M&A Critique

Unilever adopts Dollar Shave Club

Unilever announced on 19 July 2016 that it has signed an agreement to acquire Dollar Shave Club (DSC), a Venice, California-based company at a huge premium. Michael Dublin, founder of the Dollar Shave Club, will remain CEO for running the razor business as an independent subsidiary. It’s Unilever’s biggest U.S. acquisition since its $3.7 billion purchase of haircare maker Alberto Culver in 2011. Subject to regulatory approval, the transaction is expected to close during the third quarter of 2016. JPMorgan advised Dollar Shave Club, while Centerview Partners advised Unilever.


Unilever is an Anglo-Dutch multinational consumer goods company co-headquartered in Rotterdam, Netherlands, and London, United Kingdom. Its products include food, beverages, cleaning agents and personal care products. It is the world’s fourth-largest consumer goods company measured by 2015 revenue, after Nestlé and Procter & Gamble (Source- www.consultancy.uk). One of the oldest multinational companies, it owns 400 brands and its products are available in around 190 countries. Unilever PLC’s market capital was close to £ 105.55 billion as on 27th July 2016.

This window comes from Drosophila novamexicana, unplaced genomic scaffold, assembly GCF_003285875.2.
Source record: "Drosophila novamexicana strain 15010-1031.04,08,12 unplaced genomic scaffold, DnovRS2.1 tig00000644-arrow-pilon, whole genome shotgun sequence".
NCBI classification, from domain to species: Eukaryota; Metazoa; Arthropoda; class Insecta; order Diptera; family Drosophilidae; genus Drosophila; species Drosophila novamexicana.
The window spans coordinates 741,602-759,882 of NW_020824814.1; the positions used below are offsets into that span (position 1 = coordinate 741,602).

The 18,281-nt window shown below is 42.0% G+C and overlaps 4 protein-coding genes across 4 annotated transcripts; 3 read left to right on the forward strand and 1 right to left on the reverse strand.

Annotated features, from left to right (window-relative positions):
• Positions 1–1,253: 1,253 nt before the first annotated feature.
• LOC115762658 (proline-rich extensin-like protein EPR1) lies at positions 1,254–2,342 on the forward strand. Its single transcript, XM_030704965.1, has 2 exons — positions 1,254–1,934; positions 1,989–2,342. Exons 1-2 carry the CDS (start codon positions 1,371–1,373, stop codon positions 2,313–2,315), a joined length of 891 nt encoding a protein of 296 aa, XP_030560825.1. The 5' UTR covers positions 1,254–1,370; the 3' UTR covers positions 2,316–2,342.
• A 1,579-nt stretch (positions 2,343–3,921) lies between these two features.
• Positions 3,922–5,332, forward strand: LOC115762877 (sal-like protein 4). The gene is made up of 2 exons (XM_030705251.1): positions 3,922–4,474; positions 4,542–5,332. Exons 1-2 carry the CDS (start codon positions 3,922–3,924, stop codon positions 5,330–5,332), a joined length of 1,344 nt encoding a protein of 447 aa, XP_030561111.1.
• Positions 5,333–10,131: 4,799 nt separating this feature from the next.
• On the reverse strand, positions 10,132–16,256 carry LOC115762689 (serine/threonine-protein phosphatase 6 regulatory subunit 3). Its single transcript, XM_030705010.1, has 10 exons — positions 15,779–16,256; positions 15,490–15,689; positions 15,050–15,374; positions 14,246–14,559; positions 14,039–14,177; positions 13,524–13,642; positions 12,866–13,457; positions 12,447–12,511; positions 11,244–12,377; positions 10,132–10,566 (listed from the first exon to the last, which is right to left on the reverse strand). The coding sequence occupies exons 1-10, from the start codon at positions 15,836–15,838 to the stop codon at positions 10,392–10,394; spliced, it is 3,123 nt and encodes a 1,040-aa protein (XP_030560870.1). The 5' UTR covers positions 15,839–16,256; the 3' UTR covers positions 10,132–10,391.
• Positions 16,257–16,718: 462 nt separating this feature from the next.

Before the acquisition, Unilever’s personal care segment included skincare, haircare, oral care products and deodorants whose turnover was about 20 billion in 2015 with an average operating margin of 17-18%. With Dollar Shaving Club in its arsenal, it is entering into the razor business and will now lock horns with old rival Procter and Gamble’s Gillette (P&G).

Unilever for Dollar Shaving Club: Adviser to the investor to outright acquirer

Unilever will look to expand the subscription model Dollar Shave Club has used since and take on brands such as P&G’s Gillette and Edgewell Personal Care Co.’s Schick in the estimated $3 billion U.S. men’s shaving products market.


Usually, e-commerce startups without such a strong brand get buyout offers closer to 1 to 2 times their annual revenue. Dollar Shave Club was recently valued at $615 million in a $75 million funding round led by Technology Crossover Ventures. The acquisition was made at $1 billion all-cash as reported by Fortune. Unilever values the company at 5X of its revenue mainly for its brand and customer-relationship skills which resulted in high revenue growth.

What so unique about DSC?

Founded in 2012, it has grown into a full male grooming business that delivers disposable razors and other personal grooming products straight to consumers by mail at a flat monthly fee. The company positions itself as a cost-effective and convenient alternative to retail chains.

The company is less concerned with the design and German engineering and more concerned with fun, convenience, and saving money. It broke the traditional industry dynamics.